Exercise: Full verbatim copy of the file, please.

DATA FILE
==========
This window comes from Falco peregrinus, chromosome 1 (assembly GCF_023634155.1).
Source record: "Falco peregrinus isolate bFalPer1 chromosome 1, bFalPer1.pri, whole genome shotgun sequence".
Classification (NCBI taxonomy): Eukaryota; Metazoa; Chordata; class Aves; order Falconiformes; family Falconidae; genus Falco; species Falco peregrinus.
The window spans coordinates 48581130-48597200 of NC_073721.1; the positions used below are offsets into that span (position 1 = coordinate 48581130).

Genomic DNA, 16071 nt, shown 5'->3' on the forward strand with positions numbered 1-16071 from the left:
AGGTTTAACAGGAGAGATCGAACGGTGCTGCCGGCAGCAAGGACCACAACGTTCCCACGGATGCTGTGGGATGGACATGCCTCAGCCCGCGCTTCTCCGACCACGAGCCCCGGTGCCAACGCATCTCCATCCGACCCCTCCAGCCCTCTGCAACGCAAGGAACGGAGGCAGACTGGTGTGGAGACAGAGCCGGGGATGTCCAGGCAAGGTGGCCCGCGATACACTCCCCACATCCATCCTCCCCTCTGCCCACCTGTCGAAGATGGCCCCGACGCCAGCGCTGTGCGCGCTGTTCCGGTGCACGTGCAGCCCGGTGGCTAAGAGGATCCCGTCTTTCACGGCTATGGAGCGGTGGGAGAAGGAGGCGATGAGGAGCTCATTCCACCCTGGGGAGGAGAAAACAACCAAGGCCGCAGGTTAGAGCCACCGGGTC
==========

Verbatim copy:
This window comes from Falco peregrinus, chromosome 1 (assembly GCF_023634155.1).
Source record: "Falco peregrinus isolate bFalPer1 chromosome 1, bFalPer1.pri, whole genome shotgun sequence".
Classification (NCBI taxonomy): Eukaryota; Metazoa; Chordata; class Aves; order Falconiformes; family Falconidae; genus Falco; species Falco peregrinus.
The window spans coordinates 48581130-48597200 of NC_073721.1; the positions used below are offsets into that span (position 1 = coordinate 48581130).

Genomic DNA, 16071 nt, shown 5'->3' on the forward strand with positions numbered 1-16071 from the left:
AGGTTTAACAGGAGAGATCGAACGGTGCTGCCGGCAGCAAGGACCACAACGTTCCCACGGATGCTGTGGGATGGACATGCCTCAGCCCGCGCTTCTCCGACCACGAGCCCCGGTGCCAACGCATCTCCATCCGACCCCTCCAGCCCTCTGCAACGCAAGGAACGGAGGCAGACTGGTGTGGAGACAGAGCCGGGGATGTCCAGGCAAGGTGGCCCGCGATACACTCCCCACATCCATCCTCCCCTCTGCCCACCTGTCGAAGATGGCCCCGACGCCAGCGCTGTGCGCGCTGTTCCGGTGCACGTGCAGCCCGGTGGCTAAGAGGATCCCGTCTTTCACGGCTATGGAGCGGTGGGAGAAGGAGGCGATGAGGAGCTCATTCCACCCTGGGGAGGAGAAAACAACCAAGGCCGCAGGTTAGAGCCACCGGGTC